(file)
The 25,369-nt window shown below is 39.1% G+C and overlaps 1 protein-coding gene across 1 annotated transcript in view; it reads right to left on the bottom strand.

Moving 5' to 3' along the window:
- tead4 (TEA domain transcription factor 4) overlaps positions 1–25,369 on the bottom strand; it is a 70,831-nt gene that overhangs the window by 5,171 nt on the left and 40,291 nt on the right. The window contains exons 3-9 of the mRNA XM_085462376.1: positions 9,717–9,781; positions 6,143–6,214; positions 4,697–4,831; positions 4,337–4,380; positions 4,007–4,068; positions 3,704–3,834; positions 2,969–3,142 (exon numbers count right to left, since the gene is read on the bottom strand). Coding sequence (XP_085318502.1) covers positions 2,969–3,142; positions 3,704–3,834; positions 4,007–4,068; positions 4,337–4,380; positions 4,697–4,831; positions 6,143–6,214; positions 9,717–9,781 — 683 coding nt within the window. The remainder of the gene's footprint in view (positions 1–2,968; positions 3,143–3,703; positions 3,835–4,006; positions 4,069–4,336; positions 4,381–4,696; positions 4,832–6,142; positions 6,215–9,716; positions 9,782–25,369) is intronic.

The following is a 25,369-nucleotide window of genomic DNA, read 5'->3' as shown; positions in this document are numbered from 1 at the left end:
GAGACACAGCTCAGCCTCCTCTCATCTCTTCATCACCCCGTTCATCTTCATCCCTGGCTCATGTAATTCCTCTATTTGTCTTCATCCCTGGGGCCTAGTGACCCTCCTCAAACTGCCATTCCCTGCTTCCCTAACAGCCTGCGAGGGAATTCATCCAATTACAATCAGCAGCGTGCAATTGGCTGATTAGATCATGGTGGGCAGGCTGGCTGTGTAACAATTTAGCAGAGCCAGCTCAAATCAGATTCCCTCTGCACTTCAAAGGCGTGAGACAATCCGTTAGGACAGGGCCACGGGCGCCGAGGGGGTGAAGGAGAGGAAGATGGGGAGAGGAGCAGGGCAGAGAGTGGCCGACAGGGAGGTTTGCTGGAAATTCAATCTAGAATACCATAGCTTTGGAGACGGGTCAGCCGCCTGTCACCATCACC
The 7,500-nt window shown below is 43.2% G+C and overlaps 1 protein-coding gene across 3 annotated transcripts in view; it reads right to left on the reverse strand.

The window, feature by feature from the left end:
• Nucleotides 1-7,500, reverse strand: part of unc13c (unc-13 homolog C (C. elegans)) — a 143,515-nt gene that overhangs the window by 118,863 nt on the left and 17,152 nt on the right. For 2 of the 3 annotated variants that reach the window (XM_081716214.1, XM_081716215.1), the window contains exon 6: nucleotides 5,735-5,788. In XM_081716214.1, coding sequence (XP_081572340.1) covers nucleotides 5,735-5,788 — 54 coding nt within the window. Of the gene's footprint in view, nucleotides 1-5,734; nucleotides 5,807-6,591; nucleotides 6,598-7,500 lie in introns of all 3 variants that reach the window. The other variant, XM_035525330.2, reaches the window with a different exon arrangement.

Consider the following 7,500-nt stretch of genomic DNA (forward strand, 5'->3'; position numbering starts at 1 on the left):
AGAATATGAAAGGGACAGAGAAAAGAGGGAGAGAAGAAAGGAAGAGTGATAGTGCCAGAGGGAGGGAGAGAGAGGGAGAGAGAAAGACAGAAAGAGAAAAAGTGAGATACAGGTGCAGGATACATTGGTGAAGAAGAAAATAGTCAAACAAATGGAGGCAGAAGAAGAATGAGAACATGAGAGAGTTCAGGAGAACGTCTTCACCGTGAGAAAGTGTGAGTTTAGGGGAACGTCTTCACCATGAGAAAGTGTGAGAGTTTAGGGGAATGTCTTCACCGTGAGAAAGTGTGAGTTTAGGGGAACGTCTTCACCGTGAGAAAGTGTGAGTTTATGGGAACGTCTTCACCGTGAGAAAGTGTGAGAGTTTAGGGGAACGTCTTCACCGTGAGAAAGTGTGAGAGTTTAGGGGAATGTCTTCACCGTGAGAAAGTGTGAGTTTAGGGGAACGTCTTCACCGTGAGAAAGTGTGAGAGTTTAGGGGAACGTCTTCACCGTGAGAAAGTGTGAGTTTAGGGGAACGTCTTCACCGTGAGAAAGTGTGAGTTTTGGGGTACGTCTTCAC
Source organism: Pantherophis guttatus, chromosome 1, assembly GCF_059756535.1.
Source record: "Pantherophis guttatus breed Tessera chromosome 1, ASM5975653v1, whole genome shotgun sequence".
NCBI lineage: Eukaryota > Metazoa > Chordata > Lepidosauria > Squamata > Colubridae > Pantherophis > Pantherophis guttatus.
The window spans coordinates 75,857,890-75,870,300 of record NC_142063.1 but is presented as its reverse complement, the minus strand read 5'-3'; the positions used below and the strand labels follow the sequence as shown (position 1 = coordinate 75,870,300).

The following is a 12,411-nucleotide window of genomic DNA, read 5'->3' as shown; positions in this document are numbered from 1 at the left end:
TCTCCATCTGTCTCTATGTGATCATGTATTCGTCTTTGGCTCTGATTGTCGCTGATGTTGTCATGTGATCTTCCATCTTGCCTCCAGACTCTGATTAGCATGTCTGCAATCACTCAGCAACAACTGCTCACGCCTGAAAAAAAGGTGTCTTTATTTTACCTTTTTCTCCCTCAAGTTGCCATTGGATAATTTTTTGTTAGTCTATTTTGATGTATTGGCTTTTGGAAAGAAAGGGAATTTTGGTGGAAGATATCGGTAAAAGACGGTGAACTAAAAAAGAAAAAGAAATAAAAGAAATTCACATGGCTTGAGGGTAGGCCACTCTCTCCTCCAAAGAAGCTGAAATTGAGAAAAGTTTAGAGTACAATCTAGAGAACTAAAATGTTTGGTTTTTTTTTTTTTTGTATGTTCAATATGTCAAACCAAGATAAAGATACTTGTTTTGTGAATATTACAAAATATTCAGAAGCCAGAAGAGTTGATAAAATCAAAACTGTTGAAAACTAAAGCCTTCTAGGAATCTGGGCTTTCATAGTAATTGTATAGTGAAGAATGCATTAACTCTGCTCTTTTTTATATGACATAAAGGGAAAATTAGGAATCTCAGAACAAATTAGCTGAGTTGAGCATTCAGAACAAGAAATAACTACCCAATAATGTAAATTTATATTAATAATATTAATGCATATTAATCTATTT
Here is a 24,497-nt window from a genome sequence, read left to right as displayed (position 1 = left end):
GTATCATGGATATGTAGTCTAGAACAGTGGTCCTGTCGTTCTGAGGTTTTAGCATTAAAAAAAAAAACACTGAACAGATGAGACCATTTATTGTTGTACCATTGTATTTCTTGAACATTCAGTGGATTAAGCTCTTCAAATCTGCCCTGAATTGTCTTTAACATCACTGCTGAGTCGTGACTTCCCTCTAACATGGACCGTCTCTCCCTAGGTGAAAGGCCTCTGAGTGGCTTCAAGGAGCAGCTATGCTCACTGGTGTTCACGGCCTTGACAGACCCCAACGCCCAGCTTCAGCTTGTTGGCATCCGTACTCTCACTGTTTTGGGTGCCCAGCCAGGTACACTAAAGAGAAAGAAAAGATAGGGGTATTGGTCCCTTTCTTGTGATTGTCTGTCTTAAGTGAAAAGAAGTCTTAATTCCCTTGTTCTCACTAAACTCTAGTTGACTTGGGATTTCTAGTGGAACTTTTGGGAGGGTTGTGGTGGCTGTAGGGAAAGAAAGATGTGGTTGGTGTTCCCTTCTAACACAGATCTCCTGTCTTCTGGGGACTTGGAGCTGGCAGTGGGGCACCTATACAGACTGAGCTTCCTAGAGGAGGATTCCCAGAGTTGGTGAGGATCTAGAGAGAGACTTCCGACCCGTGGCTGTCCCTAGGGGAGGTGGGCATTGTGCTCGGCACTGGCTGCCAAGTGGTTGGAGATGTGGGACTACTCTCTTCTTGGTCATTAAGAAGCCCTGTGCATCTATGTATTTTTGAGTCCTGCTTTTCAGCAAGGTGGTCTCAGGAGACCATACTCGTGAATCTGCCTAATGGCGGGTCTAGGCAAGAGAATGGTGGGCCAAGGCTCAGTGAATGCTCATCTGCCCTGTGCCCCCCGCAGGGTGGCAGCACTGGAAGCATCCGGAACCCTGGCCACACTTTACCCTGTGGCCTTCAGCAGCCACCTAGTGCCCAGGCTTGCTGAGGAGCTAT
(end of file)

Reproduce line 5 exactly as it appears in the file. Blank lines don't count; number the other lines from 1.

GAGACACAGCTCAGCCTCCTCTCATCTCTTCATCACCCCGTTCATCTTCATCCCTGGCTCATGTAATTCCTCTATTTGTCTTCATCCCTGGGGCCTAGTGACCCTCCTCAAACTGCCATTCCCTGCTTCCCTAACAGCCTGCGAGGGAATTCATCCAATTACAATCAGCAGCGTGCAATTGGCTGATTAGATCATGGTGGGCAGGCTGGCTGTGTAACAATTTAGCAGAGCCAGCTCAAATCAGATTCCCTCTGCACTTCAAAGGCGTGAGACAATCCGTTAGGACAGGGCCACGGGCGCCGAGGGGGTGAAGGAGAGGAAGATGGGGAGAGGAGCAGGGCAGAGAGTGGCCGACAGGGAGGTTTGCTGGAAATTCAATCTAGAATACCATAGCTTTGGAGACGGGTCAGCCGCCTGTCACCATCACC